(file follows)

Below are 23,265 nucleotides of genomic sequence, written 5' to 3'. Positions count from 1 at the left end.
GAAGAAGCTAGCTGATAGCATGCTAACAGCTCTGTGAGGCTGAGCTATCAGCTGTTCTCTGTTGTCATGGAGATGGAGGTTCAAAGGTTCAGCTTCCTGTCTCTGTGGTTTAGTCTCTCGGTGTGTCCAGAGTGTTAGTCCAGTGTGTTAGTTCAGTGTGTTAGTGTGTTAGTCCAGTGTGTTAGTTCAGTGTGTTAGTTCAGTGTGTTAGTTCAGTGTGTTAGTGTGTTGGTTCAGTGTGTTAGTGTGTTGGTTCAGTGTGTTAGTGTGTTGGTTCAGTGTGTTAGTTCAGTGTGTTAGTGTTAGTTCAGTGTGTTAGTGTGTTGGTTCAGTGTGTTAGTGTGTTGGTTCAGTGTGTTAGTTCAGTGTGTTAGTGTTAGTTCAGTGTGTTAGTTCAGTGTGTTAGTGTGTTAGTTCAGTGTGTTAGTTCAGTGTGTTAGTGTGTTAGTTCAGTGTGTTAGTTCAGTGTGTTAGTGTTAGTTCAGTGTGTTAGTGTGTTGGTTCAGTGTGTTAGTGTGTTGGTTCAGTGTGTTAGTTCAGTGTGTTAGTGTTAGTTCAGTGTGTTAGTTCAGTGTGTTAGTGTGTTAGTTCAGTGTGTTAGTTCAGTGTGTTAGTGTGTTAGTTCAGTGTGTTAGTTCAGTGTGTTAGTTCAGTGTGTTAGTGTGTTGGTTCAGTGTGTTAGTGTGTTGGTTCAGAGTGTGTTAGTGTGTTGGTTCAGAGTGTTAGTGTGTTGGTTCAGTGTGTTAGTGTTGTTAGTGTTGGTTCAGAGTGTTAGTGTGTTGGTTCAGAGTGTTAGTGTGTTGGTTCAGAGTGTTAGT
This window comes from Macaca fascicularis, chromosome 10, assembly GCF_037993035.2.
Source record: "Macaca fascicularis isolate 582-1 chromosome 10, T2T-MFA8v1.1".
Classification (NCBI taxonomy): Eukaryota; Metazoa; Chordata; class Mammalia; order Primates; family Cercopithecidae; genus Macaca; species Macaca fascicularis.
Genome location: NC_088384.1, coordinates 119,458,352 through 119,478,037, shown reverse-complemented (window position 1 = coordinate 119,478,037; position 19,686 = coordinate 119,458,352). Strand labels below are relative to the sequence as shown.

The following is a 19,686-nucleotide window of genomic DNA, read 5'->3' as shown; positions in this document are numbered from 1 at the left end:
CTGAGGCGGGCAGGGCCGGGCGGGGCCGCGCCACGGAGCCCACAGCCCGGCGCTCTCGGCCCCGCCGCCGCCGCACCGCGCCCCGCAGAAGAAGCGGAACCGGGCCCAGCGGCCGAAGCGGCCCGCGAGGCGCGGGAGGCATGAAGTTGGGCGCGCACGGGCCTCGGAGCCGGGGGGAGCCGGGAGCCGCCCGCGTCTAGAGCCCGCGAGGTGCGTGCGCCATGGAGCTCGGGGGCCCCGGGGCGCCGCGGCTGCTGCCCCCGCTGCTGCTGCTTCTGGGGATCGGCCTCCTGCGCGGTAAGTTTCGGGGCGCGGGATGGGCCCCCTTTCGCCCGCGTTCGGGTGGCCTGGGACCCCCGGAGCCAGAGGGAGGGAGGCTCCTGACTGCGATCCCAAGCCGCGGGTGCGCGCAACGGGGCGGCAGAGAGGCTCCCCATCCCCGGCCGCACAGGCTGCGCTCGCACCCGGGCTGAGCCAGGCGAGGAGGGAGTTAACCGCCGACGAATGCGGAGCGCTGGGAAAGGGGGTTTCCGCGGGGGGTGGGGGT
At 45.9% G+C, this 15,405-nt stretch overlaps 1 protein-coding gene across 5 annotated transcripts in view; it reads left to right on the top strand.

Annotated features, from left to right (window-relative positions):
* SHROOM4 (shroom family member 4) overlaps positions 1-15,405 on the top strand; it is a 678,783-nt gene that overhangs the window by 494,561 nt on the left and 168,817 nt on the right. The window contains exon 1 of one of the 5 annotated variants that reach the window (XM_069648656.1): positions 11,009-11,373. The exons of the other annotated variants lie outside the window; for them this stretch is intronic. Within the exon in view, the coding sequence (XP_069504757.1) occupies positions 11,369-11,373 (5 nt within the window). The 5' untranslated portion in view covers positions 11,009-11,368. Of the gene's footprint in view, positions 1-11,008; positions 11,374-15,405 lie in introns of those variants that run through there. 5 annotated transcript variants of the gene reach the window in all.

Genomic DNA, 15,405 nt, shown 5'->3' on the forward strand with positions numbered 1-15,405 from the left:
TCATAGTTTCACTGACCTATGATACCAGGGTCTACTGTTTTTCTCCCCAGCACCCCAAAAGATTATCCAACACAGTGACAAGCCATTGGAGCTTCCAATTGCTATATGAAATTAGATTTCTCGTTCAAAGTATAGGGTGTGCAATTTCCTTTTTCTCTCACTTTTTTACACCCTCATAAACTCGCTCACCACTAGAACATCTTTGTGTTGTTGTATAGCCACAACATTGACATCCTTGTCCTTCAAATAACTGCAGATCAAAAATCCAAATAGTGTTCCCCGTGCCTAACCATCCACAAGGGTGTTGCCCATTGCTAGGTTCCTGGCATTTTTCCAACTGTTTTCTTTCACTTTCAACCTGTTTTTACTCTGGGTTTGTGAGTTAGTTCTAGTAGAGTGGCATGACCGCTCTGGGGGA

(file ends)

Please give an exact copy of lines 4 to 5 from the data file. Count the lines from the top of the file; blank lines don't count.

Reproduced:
Source record: "Macaca fascicularis isolate 582-1 chromosome 10, T2T-MFA8v1.1".
Classification (NCBI taxonomy): Eukaryota; Metazoa; Chordata; class Mammalia; order Primates; family Cercopithecidae; genus Macaca; species Macaca fascicularis.